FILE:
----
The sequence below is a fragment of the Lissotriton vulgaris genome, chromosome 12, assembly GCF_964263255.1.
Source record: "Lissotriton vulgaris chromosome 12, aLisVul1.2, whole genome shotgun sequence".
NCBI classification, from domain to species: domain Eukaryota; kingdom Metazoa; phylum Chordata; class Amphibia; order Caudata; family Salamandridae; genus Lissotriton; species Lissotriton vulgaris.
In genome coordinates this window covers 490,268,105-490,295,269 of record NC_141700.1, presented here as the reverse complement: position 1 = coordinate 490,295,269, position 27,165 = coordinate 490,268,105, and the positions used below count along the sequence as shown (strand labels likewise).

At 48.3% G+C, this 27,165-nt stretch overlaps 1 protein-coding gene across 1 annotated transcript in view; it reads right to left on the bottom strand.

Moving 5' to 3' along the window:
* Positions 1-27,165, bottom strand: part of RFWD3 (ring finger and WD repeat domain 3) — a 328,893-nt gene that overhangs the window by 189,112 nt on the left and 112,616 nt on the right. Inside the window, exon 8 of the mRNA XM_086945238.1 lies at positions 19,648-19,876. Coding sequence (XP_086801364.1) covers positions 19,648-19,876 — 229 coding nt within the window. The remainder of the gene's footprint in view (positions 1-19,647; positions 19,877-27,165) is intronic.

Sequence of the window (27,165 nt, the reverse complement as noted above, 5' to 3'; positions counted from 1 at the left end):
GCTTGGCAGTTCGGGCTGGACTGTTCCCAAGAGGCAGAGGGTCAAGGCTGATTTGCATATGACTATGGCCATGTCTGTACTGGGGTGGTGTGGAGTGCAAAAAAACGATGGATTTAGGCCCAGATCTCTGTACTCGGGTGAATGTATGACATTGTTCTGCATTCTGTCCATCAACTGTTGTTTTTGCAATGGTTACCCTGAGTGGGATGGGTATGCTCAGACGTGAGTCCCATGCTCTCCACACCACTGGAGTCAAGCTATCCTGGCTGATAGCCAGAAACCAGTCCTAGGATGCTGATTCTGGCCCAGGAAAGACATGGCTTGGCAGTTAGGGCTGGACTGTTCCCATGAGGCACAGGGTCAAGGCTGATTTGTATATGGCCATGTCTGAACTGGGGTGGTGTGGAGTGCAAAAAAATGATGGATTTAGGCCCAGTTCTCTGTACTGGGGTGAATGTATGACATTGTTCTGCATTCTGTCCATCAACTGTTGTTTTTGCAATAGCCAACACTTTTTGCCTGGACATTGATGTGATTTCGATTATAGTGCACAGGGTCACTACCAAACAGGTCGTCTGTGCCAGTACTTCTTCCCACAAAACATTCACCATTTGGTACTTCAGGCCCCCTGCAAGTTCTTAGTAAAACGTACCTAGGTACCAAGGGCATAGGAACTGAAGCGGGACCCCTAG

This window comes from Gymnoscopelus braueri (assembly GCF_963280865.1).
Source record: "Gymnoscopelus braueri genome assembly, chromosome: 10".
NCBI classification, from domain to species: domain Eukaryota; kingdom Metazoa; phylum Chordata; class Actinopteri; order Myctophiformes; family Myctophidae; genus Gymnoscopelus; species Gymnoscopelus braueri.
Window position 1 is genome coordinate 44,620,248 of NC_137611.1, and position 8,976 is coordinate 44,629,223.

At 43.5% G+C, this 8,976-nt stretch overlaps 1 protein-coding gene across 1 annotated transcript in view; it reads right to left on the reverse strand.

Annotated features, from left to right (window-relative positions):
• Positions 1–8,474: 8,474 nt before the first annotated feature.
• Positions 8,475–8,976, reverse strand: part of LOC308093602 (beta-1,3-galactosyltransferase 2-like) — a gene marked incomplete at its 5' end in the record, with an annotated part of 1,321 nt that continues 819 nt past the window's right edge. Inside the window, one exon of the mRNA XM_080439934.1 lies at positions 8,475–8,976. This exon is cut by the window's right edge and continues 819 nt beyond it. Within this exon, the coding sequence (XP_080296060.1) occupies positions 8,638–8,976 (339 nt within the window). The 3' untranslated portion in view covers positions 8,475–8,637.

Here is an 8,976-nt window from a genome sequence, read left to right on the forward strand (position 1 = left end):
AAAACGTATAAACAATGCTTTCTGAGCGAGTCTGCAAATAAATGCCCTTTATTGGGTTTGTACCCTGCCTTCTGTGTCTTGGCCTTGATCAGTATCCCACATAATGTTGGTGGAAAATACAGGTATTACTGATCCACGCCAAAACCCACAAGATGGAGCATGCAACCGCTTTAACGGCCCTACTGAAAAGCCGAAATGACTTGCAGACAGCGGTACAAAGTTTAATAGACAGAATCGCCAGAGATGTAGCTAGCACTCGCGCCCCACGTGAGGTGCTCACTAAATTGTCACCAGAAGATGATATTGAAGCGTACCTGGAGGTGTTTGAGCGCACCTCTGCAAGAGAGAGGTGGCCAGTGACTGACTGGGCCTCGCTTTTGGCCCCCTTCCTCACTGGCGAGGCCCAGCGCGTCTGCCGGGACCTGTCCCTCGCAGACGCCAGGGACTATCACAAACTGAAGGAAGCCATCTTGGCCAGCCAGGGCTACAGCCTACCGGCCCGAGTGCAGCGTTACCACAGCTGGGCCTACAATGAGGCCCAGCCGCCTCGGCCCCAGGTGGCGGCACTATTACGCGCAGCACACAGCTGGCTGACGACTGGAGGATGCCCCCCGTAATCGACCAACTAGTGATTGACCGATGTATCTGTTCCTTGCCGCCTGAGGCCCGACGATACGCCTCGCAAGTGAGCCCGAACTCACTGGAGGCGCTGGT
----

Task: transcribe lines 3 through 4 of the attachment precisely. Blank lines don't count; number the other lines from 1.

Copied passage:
NCBI classification, from domain to species: domain Eukaryota; kingdom Metazoa; phylum Chordata; class Amphibia; order Caudata; family Salamandridae; genus Lissotriton; species Lissotriton vulgaris.
In genome coordinates this window covers 490,268,105-490,295,269 of record NC_141700.1, presented here as the reverse complement: position 1 = coordinate 490,295,269, position 27,165 = coordinate 490,268,105, and the positions used below count along the sequence as shown (strand labels likewise).